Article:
It has always been freedom of choice and speech that has been the greatest enablers of culture, not the heavy hand of government dictating what Canadians should be creating. This may be the tradition of some countries, but not ours. In Canada, freedom should never be seen as an obstacle to patriotism.

Wyatt Sharpe then opened with his remarks. He comments how he creates a show and speaks to numerous politicians both domestically and internationally. He notes that there are many things that are agreeable in the summary while other things may not be as agreeable.

Questioning the Witnesses

Senator Leo Housakos started the questioning by noting how others have said that there is a risk that if other jurisdictions implement similar laws, then this would limit the potential success for Canadian content providers. He then notes Tomchuk has pointed out that it’s possible that his content could get promoted to users who have no interest in his content, thus decreasing click through rates and driving his global content downward. It sounds like the success Tomchuk has is something that should be replicated, rather than blunting. If passed, Bill C-11 will have the opposite effect of what supporters claim will have on Canadian creators. What objectives does he want to see accomplished in this bill and would he agree to passive discoverability?

Tomchuk responded, saying that it is opinion that any form of discoverability requirements is going negatively impact creators such as himself and any Canadian who uploads to YouTube. He says that discoverability mandates should be removed entirely from the bill because it’s unlike radio and TV where there was a limited amount of slots. There’s really nothing stopping anyone from making their video’s available on the internet. This includes legacy broadcasting media who could start their own broadcasting apps like what Netflix or Amazon has done.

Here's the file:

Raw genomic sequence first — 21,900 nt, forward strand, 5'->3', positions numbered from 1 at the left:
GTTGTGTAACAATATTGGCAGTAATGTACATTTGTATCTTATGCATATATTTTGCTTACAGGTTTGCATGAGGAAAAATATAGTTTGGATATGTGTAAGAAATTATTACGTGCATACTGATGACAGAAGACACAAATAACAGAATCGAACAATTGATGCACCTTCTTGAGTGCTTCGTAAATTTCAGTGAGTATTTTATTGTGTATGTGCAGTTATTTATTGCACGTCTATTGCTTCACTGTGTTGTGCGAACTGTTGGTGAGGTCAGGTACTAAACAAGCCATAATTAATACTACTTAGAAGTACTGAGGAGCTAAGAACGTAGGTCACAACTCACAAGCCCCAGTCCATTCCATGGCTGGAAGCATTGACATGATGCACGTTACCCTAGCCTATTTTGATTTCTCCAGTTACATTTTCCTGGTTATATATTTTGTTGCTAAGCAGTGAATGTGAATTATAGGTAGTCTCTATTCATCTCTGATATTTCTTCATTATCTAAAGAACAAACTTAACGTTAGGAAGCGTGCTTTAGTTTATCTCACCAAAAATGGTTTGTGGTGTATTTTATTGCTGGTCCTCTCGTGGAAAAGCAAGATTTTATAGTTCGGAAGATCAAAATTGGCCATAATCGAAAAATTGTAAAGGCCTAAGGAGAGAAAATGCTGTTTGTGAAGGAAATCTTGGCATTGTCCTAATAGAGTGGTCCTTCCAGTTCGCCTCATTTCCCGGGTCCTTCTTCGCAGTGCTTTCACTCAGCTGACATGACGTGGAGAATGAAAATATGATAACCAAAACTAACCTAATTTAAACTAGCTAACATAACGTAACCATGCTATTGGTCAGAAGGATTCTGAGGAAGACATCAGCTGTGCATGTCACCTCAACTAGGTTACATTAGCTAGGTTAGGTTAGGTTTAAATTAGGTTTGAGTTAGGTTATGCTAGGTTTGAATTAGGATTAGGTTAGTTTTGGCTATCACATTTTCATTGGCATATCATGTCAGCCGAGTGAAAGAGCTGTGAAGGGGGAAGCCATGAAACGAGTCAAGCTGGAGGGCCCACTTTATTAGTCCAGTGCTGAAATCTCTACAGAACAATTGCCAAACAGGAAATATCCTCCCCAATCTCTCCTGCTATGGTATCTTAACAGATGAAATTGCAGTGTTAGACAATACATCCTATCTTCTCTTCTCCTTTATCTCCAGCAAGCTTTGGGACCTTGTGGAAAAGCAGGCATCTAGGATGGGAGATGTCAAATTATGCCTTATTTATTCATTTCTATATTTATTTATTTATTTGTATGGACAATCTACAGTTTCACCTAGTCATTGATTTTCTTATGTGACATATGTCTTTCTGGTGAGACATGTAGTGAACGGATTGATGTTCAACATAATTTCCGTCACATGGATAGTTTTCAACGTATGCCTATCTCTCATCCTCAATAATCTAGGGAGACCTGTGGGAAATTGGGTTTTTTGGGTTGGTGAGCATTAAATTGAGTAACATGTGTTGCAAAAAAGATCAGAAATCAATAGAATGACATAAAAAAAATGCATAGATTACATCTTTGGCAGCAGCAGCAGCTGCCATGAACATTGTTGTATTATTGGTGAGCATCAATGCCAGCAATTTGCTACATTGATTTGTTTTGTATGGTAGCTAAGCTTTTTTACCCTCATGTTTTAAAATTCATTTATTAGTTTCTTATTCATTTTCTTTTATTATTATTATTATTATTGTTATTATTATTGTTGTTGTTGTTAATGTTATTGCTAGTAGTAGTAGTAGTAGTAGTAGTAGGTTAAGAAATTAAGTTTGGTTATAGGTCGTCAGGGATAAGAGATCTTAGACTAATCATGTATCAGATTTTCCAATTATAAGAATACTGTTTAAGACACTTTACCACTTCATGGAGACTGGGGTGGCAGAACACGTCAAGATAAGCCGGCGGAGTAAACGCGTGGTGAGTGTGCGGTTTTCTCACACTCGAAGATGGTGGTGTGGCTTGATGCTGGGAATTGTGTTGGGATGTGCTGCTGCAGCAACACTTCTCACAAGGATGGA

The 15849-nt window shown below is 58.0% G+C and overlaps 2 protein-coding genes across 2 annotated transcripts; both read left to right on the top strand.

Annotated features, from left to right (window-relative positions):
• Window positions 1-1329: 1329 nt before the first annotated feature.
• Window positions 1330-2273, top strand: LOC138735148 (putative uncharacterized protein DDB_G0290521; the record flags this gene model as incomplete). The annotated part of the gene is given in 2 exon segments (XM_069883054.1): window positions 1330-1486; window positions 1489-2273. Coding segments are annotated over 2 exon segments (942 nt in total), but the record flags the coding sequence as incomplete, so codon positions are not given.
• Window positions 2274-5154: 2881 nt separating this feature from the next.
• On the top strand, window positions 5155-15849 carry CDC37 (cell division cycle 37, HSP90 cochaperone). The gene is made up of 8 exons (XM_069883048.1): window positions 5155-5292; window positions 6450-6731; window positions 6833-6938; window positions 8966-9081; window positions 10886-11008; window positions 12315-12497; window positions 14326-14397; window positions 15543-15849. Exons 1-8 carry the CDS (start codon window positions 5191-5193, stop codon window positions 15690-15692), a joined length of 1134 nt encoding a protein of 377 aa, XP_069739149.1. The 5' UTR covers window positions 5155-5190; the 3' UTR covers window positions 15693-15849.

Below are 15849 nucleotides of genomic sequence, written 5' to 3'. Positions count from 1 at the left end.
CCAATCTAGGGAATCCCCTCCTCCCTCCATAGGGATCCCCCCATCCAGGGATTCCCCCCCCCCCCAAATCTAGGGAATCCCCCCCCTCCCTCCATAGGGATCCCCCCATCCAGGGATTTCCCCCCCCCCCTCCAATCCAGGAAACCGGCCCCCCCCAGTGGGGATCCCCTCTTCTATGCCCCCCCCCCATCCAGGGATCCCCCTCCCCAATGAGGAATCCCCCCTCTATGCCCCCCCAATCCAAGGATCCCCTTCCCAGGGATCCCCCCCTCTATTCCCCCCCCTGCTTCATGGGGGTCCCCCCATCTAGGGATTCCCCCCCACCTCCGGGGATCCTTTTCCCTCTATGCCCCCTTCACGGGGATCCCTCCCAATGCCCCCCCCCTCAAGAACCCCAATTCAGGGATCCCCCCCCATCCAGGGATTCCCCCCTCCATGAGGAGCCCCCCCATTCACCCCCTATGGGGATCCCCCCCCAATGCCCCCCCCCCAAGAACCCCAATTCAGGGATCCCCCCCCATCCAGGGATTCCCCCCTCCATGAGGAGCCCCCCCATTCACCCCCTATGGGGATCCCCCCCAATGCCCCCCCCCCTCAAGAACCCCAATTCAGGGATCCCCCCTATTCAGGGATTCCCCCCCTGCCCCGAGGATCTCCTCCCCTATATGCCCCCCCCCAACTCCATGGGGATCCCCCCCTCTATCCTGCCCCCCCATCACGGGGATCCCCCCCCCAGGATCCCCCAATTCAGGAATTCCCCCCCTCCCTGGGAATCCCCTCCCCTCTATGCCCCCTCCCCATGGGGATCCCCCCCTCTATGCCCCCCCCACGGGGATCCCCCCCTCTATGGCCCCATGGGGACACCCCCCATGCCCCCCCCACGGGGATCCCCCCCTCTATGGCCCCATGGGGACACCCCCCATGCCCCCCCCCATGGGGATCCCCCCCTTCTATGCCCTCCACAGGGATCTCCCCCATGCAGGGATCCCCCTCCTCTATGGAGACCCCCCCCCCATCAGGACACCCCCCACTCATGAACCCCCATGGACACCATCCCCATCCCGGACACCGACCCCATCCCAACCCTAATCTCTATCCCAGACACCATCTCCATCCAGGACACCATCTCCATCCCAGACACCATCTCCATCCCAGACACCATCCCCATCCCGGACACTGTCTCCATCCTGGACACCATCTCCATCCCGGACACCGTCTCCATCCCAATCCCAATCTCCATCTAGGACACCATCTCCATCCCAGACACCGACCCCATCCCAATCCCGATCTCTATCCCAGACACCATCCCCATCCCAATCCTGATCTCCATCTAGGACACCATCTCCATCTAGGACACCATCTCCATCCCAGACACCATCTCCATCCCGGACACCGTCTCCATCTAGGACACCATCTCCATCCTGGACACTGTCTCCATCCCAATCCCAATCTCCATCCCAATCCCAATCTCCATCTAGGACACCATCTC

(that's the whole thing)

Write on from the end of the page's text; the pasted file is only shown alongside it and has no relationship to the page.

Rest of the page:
He says that the problem Bill C-11 is trying to solve which applied to radio and television – that there was only 24 hours in a day and that they were regional players. On Youtube, you can pretty much choose whatever you want and there’s nothing stopping you from doing so.

Senator Housakos then asked if it was safe to say that we have a situation where legacy broadcasters are losing eyeballs, their ratings are going down, and their business model isn’t working, and yet there is a will to go back to hose and carriage instead of catching up to modern platforms where he looks at you (the witnesses) and he sees that content creators present seem to be the future of this country.

The truth of the matter is that the future belongs to the youth and the creators are able to use the platforms to reach an audience around the world more so than ever before. So, shouldn’t we be utilizing this technology to reach out to the world rather than defending a model that is clearly not working and clearly aren’t getting the eyeballs that they are getting?

Tomchuk responded that, yes, legacy media is losing eyeballs, but he wouldn’t say it’s necessarily the technology disruption. He believes that they are misunderstanding their audiences desires. Particularly in the subsidized legacy media sector, there is content being produced without any real audience in the first place. Part of the problem as to why they are failing in the first place is not necessarily because YouTubers are disrupting them, but they have failed to reach their own audiences in the first place. Thus, audiences have moved on to YouTube. The legacy outlets are losing their status as the cultural provider. It’s not YouTubes doing that they are failing.